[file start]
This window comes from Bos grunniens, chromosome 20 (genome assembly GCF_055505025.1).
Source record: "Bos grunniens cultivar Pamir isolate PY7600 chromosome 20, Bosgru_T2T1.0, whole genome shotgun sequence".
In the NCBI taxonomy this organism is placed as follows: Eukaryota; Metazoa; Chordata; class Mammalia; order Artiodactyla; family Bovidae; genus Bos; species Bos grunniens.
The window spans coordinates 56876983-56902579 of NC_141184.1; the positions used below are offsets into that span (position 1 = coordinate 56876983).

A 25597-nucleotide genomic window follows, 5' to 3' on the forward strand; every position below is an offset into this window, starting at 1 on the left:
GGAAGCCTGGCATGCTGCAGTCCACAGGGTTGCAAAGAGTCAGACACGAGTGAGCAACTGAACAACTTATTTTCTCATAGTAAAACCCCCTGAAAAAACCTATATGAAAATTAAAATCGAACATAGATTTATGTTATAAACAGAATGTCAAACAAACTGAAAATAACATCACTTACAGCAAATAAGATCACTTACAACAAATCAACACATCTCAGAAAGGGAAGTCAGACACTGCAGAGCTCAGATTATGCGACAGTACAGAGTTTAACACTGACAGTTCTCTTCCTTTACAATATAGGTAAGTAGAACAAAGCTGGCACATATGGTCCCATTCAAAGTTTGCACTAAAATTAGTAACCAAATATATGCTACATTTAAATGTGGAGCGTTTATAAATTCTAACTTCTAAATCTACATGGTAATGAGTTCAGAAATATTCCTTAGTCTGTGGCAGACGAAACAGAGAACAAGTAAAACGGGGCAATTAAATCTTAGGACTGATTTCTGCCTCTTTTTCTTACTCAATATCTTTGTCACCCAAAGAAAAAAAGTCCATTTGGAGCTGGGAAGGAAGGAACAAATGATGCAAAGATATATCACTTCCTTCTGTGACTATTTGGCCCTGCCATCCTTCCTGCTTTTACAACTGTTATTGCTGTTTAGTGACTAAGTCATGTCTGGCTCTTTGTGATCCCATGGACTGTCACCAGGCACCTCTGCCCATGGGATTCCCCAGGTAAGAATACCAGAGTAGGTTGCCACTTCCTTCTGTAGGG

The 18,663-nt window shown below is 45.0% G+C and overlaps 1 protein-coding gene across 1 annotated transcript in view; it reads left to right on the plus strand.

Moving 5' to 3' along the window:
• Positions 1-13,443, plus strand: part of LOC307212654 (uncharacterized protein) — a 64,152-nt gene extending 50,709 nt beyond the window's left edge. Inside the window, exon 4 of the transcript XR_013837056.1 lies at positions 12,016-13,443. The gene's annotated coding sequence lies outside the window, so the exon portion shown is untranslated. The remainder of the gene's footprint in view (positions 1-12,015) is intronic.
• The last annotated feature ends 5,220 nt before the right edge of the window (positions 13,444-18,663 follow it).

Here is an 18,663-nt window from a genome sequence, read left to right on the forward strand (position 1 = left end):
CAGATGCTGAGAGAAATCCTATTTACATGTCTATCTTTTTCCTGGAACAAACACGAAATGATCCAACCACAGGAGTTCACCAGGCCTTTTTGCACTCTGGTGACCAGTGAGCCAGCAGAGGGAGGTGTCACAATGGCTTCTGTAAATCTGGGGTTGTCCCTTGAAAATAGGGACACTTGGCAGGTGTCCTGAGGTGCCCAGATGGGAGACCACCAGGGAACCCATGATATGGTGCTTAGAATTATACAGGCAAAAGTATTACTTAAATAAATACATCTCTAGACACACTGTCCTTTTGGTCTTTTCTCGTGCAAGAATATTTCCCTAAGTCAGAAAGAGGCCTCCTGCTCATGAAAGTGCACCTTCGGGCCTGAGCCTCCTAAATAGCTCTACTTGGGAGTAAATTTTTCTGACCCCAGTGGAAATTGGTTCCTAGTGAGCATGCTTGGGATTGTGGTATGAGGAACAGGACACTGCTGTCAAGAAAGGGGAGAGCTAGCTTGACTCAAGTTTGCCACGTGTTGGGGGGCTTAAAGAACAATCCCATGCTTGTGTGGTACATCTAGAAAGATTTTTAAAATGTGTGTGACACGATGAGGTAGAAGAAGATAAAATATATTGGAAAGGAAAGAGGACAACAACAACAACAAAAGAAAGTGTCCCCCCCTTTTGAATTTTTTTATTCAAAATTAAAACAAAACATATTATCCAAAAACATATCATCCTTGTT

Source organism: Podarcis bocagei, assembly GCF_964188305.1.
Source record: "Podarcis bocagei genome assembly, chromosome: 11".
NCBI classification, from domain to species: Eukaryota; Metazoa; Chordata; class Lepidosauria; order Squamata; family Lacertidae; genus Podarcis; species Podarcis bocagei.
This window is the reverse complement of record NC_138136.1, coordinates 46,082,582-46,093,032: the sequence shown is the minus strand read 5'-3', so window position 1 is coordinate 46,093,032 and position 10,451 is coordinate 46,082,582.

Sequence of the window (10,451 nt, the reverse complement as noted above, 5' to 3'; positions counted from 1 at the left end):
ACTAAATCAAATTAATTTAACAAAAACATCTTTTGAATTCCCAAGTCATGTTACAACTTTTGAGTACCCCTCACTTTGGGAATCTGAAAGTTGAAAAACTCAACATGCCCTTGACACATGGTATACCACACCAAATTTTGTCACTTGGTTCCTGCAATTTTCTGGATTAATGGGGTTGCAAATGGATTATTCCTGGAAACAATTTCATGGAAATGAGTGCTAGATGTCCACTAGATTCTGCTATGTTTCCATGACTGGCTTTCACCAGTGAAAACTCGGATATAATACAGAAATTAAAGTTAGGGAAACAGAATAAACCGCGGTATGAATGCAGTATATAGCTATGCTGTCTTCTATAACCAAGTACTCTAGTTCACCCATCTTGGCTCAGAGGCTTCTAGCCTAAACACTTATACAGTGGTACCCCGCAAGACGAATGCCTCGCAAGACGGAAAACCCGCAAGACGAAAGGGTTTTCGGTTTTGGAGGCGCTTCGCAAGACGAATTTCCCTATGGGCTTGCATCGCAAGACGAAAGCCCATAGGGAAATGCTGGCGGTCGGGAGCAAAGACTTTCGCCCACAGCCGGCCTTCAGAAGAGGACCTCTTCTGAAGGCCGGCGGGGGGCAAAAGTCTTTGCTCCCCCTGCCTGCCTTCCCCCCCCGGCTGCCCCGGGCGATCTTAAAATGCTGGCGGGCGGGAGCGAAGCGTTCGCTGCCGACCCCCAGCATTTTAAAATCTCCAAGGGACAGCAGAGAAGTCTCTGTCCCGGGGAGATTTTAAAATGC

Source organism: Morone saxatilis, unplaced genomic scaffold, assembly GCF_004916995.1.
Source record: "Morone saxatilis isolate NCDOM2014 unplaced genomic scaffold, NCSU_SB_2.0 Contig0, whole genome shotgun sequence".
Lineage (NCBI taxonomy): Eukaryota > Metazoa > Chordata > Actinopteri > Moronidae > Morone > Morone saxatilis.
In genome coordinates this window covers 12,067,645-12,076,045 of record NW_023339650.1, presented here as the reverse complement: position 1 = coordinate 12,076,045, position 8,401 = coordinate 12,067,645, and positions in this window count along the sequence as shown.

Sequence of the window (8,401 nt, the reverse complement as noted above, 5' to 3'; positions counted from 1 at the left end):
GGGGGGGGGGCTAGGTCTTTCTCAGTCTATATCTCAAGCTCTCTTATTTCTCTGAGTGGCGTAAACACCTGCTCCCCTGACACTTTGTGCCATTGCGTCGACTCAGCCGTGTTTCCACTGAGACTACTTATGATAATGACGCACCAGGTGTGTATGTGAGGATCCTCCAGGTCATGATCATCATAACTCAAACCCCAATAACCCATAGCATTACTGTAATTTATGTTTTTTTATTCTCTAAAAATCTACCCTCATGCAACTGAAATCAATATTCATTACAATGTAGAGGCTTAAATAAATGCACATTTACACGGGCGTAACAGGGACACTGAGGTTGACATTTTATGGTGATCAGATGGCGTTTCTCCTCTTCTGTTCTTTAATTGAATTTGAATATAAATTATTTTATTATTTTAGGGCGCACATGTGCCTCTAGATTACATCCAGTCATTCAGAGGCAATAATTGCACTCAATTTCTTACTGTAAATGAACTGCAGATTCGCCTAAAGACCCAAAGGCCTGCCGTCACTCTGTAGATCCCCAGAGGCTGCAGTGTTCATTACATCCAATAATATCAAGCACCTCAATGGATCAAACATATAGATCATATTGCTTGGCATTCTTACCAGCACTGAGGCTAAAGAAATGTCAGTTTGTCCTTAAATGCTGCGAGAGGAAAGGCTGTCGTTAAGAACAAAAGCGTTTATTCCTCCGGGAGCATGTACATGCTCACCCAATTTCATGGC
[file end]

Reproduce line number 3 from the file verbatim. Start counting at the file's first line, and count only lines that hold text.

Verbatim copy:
In the NCBI taxonomy this organism is placed as follows: Eukaryota; Metazoa; Chordata; class Mammalia; order Artiodactyla; family Bovidae; genus Bos; species Bos grunniens.